The Department of Justice announced the guilty plea of Nghia Hoang Pho, who worked at the National Security Agency (NSA) within the Tailored Access Operations (TAO) group as a software developer.  On November 29 he signed a guilty plea where he admitted to having removed and retained U.S. government documents, some at the Top Secret – Special Compartmented Information (SCI) level, and had done so over a period of five years.

Five years of data hoarding

For five years Pho was squirreled away as a developer within the highly sensitive and secret NSA TAO group, a group which the Department of Justice (DOJ) describes as, “involved operations and intelligence collection to gather data from target or foreign automated information systems or networks and also involved actions taken to prevent, detect, and respond to unauthorized activity within Department of Defense information systems and computer networks, for the United States and its allies.” During his five years of employment Pho removed and retained this highly sensitive information in both hard copy and digital form in his Maryland residence.

In the court papers, the DOJ notes the security training provided to Pho including annual counterintelligence briefs and the fact that his access to SCI materials required additional security briefings. There was no doubt Pho knew that his unlawful retention of national security secrets at his residence was wrong.

How was Pho detected?

The plea agreement and information letter references a sealed supplement, which no doubt contains the specifics on what exactly was retained by Pho. That said, in early-October, there was a flurry of media play surrounding the fact that Russia-based Kaspersky had downloaded information from an NSA contractor’s laptop. The information which Kaspersky acquired appeared to be labeled as coming from the Equation Group, their synonym for NSA’s TAO. The Chicago Tribune picked up the lead, and identified the individual as being a Vietnamese national. It would appear the Chicago Tribune was partially correct.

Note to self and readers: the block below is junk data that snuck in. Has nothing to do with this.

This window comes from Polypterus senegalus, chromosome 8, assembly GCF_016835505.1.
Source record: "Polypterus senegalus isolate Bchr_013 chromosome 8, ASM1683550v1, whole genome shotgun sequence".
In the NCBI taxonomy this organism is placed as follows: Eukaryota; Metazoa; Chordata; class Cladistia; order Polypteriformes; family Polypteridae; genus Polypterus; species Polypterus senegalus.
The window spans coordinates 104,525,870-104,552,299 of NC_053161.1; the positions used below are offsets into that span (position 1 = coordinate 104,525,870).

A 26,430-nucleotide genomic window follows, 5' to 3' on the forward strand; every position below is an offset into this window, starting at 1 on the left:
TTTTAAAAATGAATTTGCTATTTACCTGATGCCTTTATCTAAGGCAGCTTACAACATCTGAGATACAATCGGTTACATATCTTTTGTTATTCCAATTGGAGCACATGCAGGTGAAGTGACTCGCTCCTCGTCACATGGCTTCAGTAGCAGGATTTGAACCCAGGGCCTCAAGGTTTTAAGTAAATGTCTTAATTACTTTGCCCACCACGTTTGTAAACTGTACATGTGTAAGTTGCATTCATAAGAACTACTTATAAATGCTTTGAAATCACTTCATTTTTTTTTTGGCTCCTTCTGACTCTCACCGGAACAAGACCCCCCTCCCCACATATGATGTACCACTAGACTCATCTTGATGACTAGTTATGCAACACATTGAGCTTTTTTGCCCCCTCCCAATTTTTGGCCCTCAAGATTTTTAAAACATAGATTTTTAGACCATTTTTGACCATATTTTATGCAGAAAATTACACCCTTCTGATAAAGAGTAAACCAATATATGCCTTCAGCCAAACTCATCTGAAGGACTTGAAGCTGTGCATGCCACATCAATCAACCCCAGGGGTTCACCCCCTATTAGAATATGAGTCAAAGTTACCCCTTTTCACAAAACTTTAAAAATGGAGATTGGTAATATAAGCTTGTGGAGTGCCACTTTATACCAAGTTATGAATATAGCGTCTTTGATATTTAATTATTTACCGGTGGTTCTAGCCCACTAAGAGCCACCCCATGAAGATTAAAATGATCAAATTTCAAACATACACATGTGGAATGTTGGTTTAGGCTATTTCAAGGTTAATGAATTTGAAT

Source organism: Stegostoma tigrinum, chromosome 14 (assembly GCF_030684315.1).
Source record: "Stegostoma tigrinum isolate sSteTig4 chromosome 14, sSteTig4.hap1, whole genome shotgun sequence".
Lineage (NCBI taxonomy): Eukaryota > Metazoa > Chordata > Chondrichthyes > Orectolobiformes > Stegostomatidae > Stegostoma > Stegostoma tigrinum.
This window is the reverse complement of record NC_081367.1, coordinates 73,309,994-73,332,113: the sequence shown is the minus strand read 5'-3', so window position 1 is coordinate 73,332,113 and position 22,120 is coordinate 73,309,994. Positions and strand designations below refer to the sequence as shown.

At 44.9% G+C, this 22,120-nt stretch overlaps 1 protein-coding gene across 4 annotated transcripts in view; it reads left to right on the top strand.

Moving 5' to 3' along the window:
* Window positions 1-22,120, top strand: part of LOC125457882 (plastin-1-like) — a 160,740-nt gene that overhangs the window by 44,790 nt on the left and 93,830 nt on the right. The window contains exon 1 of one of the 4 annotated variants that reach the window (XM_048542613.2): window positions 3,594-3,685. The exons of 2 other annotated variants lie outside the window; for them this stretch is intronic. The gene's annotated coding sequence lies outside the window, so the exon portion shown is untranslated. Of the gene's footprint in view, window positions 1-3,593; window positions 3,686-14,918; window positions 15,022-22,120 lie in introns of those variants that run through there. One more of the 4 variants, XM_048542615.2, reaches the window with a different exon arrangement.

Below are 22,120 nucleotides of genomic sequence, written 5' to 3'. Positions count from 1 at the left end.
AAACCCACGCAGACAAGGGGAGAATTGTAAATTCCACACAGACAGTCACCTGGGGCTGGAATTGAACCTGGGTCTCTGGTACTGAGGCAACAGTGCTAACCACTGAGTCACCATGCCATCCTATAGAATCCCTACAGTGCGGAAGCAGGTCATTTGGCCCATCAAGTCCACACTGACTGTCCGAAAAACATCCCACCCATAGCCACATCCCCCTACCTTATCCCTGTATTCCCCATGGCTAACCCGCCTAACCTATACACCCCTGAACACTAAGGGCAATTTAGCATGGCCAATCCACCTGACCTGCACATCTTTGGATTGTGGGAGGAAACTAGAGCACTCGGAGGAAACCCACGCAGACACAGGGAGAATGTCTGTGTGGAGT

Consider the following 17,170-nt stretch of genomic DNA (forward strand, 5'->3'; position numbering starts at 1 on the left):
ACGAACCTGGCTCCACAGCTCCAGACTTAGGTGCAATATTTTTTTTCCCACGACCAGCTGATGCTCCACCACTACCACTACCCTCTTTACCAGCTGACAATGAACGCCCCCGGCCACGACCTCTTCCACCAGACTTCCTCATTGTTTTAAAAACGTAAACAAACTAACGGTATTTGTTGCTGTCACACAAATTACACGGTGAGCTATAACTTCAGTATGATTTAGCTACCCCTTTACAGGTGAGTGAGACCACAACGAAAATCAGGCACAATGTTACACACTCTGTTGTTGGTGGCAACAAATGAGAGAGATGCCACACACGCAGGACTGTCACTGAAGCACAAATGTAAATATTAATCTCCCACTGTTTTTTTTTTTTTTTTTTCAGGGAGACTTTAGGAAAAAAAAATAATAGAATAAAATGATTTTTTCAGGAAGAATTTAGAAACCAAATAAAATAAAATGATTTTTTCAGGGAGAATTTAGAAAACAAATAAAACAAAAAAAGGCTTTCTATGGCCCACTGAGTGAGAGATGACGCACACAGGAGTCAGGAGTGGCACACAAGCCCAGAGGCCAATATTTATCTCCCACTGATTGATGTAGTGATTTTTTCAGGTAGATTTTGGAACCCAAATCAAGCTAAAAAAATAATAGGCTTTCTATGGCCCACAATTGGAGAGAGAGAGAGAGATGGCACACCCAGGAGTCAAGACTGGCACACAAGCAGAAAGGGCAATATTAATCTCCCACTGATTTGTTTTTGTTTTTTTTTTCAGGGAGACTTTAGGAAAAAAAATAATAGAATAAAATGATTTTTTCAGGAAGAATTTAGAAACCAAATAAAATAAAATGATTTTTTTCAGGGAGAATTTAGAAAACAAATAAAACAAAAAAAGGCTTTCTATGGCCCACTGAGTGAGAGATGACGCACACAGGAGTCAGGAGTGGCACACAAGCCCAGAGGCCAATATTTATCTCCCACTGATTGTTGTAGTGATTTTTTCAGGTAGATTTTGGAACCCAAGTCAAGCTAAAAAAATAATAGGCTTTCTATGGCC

Pho, now identified, apparently came to the attention of the NSA through the investigation into Russian targeting of the NSA. His laptop, having been compromised by Kaspersky, actually demonstrated to the NSA that they had a security leak, and the subsequent internal damage investigation may have identified Pho and his unique access to specific offensive malware.

NSA’s data is walking out the door

This is not the first instance of an NSA employee or contractor being arrested for the unlawful possession of classified materials in the last 18 months. Harold Martin managed to exfiltrate over 50 terabytes of information from NSA over the course of his tenure. Reality Winter stuffed a secret program brief, believed to be from this same NSA TAO, into her pantyhose and walked it out the door of her highly secured facility.

These continued lapses in security are clear evidence the NSA’s insider threat training program is due for an overhaul. The actions of these three besmirch the efforts of the many thousands who work within the NSA. All within the organization must rally and uptick attention to the insider threat and the need to self-police their environment.

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Christopher Burgess (@burgessct) is an author and speaker on the topic of security strategy. Christopher, served 30+ years within the Central Intelligence Agency. He lived and worked in South Asia, Southeast Asia, the Middle East, Central Europe, and Latin America. Upon his retirement, the CIA awarded him the Career Distinguished Intelligence Medal, the highest level of career recognition. Christopher co-authored the book, “Secrets Stolen, Fortunes Lost, Preventing Intellectual Property Theft and Economic Espionage in the 21st Century” (Syngress, March 2008). He is the founder of